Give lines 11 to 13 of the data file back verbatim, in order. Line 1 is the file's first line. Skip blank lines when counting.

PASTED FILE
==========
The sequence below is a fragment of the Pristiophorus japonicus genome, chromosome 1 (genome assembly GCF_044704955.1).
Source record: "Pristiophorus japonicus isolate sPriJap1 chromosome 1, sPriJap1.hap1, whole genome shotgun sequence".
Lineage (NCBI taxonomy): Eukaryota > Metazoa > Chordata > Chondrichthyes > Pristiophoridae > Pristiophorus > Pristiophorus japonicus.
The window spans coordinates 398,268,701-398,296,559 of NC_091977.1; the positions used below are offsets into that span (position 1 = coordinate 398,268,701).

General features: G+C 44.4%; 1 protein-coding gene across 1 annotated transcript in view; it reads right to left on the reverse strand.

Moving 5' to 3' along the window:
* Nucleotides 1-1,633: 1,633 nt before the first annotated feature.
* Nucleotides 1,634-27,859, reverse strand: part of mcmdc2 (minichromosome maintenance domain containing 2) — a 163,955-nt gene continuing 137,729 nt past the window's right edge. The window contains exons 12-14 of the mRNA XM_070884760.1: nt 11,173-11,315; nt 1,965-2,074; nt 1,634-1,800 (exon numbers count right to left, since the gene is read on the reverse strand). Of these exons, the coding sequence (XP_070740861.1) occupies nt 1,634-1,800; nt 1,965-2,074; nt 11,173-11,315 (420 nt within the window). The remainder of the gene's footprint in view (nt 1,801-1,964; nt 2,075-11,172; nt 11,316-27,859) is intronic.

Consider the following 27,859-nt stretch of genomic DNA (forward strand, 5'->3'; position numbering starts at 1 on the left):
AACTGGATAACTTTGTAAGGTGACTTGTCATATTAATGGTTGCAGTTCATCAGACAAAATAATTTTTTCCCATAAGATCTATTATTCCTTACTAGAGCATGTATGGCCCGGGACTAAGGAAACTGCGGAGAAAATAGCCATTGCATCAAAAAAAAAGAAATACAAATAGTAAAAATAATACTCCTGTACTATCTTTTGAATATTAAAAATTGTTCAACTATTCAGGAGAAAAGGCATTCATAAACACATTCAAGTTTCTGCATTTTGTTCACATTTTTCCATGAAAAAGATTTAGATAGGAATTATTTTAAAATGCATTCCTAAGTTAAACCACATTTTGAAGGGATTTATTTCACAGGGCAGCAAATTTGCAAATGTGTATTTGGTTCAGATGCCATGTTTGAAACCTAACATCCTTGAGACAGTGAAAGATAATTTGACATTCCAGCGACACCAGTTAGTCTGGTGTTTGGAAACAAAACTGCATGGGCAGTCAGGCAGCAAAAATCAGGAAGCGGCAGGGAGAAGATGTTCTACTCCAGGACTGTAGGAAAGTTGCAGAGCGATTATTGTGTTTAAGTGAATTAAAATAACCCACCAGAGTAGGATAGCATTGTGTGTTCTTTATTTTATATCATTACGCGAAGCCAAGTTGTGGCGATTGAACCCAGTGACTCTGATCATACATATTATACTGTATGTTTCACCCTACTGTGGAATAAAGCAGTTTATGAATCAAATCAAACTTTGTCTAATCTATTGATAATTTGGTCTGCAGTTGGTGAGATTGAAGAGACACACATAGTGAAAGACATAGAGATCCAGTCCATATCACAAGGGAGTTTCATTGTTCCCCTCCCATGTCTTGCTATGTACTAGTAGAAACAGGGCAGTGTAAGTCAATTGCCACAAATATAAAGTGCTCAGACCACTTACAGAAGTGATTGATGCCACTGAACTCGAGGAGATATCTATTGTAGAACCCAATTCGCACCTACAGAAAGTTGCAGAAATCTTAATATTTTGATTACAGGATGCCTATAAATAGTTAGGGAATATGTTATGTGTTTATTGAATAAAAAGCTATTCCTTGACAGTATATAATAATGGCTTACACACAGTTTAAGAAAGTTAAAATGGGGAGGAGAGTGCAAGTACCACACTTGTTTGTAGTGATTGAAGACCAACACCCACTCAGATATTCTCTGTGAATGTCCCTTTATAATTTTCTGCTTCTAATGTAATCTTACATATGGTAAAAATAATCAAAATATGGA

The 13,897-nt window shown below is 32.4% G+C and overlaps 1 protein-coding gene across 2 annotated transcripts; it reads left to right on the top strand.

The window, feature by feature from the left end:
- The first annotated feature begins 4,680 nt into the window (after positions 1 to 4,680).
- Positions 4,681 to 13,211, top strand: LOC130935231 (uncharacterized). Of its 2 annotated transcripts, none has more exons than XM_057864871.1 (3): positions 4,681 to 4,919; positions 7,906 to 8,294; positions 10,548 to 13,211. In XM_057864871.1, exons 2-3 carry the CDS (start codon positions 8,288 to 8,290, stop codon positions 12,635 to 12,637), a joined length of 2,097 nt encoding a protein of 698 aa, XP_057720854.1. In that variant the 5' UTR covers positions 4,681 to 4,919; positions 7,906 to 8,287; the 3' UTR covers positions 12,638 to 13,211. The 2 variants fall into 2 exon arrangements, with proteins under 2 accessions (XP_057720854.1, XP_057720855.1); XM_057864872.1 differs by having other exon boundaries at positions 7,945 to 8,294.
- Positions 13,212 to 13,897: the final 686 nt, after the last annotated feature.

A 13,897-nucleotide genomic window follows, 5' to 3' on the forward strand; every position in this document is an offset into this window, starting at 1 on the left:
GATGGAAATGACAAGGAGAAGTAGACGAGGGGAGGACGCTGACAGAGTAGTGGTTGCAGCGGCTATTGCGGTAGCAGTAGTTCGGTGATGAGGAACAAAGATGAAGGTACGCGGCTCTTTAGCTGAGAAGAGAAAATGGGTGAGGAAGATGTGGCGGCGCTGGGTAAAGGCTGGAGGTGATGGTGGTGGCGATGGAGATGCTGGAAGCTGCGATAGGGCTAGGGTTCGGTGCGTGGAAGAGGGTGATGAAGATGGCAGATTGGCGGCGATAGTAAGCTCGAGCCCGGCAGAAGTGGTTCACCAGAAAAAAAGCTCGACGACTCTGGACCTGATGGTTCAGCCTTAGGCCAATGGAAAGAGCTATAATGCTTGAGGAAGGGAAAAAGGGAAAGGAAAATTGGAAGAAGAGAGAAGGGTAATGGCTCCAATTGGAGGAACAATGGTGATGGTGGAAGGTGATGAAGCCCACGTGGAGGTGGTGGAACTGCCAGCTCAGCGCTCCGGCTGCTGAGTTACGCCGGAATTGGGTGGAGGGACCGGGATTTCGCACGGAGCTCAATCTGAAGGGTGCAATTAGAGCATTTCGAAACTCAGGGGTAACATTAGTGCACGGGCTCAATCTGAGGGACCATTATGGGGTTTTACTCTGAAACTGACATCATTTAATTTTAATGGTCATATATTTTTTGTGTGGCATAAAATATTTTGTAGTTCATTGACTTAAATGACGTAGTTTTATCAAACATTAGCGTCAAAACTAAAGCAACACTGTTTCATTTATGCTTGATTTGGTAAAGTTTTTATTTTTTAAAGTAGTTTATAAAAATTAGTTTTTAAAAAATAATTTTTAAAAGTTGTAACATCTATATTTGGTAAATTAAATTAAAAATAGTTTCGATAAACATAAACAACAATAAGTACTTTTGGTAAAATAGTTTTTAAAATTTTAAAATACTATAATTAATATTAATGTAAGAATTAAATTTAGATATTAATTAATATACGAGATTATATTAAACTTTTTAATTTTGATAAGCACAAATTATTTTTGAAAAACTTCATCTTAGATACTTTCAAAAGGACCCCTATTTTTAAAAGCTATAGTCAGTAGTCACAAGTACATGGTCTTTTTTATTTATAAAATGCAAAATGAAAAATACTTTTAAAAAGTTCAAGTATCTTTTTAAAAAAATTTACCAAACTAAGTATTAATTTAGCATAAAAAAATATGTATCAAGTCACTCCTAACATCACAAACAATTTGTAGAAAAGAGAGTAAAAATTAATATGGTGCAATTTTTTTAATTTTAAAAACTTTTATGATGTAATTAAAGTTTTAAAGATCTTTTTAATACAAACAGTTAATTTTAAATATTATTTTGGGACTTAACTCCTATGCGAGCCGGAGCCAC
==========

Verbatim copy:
The 13,897-nt window shown below is 32.4% G+C and overlaps 1 protein-coding gene across 2 annotated transcripts; it reads left to right on the top strand.

The window, feature by feature from the left end:
- The first annotated feature begins 4,680 nt into the window (after positions 1 to 4,680).